I just kept going back, keeping my head down, and trying not to bug people. One of the first pieces of advice I read when I decided to get into this was something like "don't worry about what the other comics think. Just go out every night trying to be a little funnier than the last time. If you put the effort in, people will notice it". It's worked for me. I don't feel like I'm 'in the way' anymore. I'm proud to call many of the comedians here my friends now. And it makes doing something you love that much more awesome when you can do it with your friends. 

Some of them have gone out of their way to give me some really helpful advice, too. I listen to everything more experienced comics tell me, but a couple things in particular have stood out. I'm paraphrasing here;

"The problem isn't bombing. It's when you can't admit to yourself that you bombed. Learn from it."

I have bombed. Fuckinggggg hard. I absolutely sucked at a show recently, and when I got off the stage, the first thing I said was how bad of set it was. And someone came up to me and said the fact that you know that, and you can admit it, is a huge benefit to you. Go back, listen to it (the same comic suggested I keep recording my sets, which is a practice I've, grudgingly, practiced since day one), figure out what went wrong and work on it.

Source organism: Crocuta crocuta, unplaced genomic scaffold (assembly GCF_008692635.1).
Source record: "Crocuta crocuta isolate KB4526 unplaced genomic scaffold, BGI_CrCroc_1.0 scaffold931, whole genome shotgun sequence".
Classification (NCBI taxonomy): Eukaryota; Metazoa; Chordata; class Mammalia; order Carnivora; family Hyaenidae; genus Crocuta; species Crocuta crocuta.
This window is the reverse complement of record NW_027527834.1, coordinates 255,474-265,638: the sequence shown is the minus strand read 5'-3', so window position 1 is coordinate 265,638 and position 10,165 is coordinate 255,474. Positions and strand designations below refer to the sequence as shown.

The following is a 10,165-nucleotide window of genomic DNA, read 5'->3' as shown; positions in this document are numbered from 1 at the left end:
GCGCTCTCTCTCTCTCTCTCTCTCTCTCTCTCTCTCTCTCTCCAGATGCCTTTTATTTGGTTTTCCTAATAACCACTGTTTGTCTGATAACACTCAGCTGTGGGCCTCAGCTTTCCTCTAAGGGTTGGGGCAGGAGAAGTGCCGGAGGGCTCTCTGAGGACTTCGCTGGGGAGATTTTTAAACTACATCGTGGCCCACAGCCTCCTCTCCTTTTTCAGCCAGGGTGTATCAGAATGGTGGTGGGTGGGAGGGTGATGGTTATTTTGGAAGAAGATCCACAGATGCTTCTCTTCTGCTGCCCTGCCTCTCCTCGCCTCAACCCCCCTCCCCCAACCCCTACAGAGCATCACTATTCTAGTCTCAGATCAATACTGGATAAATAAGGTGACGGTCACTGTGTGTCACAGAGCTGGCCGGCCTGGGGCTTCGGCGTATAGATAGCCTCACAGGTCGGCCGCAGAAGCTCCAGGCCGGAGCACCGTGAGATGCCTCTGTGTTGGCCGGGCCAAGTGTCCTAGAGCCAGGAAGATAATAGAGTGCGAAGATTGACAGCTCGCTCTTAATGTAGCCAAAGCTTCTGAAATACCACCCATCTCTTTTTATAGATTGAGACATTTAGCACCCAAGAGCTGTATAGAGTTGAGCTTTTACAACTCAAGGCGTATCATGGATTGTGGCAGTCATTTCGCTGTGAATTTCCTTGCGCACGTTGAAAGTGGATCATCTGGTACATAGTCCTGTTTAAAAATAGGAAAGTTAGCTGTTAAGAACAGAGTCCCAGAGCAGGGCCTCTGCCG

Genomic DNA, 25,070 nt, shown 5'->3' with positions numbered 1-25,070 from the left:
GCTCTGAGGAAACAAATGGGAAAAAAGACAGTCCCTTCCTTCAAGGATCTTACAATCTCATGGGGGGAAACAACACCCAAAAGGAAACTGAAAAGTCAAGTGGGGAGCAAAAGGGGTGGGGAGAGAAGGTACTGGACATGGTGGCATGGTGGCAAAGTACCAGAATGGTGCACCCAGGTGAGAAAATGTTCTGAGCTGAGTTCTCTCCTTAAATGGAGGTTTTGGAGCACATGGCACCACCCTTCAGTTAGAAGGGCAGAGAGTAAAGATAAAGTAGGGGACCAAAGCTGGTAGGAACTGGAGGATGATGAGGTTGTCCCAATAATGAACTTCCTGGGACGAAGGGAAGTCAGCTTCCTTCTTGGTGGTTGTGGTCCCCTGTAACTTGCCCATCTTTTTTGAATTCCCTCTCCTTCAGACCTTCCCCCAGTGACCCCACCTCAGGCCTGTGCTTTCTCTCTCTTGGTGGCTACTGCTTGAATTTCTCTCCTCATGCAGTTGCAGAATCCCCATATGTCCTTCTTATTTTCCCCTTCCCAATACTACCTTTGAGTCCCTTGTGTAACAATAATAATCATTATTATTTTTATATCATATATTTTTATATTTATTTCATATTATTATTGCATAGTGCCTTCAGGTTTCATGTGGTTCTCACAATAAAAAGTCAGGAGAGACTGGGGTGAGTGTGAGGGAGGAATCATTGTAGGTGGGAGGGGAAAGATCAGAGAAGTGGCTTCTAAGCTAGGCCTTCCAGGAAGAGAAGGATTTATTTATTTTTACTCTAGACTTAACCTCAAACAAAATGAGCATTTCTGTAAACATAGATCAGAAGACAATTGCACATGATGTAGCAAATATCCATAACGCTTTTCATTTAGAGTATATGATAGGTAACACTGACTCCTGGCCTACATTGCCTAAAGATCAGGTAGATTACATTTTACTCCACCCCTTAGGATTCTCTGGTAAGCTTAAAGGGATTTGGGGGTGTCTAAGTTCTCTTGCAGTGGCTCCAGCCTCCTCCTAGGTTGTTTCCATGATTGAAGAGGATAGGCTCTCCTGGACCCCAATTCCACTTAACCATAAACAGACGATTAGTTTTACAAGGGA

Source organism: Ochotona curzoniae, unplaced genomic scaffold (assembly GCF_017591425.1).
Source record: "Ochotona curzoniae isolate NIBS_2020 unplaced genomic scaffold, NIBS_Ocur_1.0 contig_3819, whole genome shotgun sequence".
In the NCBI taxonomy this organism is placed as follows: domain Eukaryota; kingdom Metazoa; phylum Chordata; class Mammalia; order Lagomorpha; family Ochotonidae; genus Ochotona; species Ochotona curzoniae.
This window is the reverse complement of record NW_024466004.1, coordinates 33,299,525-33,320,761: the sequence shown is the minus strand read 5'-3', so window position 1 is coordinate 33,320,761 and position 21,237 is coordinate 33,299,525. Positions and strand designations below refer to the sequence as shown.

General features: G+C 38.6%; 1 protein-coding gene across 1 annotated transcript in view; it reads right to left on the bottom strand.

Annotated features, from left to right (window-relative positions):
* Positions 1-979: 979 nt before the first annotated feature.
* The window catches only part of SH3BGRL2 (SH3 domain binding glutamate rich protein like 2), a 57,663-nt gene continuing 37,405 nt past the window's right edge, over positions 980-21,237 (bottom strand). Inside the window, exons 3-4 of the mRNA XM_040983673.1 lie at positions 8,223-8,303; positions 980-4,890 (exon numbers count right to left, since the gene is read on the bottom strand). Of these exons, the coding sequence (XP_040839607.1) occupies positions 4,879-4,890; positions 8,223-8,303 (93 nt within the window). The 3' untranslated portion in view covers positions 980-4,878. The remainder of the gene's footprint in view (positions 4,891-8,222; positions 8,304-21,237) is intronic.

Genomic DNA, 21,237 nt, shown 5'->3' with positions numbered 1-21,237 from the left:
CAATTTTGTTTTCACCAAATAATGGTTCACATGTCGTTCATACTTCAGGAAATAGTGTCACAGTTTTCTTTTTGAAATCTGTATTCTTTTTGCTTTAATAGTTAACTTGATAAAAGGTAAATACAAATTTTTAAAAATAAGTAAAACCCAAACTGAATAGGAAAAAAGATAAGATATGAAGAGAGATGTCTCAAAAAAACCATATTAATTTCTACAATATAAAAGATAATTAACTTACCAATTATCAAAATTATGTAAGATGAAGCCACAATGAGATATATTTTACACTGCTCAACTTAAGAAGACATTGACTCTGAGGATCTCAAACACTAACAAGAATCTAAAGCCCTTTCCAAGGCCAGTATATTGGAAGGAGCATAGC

Makes sense. Like they say in sports, you learn more from losing than you do winning. *Insert Oilers/geniuses joke here*
"Don't take this the wrong way, but in your first year, nobody cares if your jokes are hacky. Just worry about figuring out how to be comfortable on stage. The jokes will come."

I made a comment to a comedian that I like and respect very much (he won't believe it, but it's true) that one of my problems is I'm afraid any joke I come up with is going to be considered hacky (easy jokes anyone can come up with), and he told me to not worry about it. Writing jokes is really fucking hard. Figure out how to get on stage in front of a room full of people and not look like a deer in the headlights. Then worry about your jokes. It really helped me relax and not worry about my material as much. I don't have to write a good joke for like, 8 more months!

And finally, "It's important to be humble and respect the comedians that came before you, but it's just as important to recognize your own natural abilities."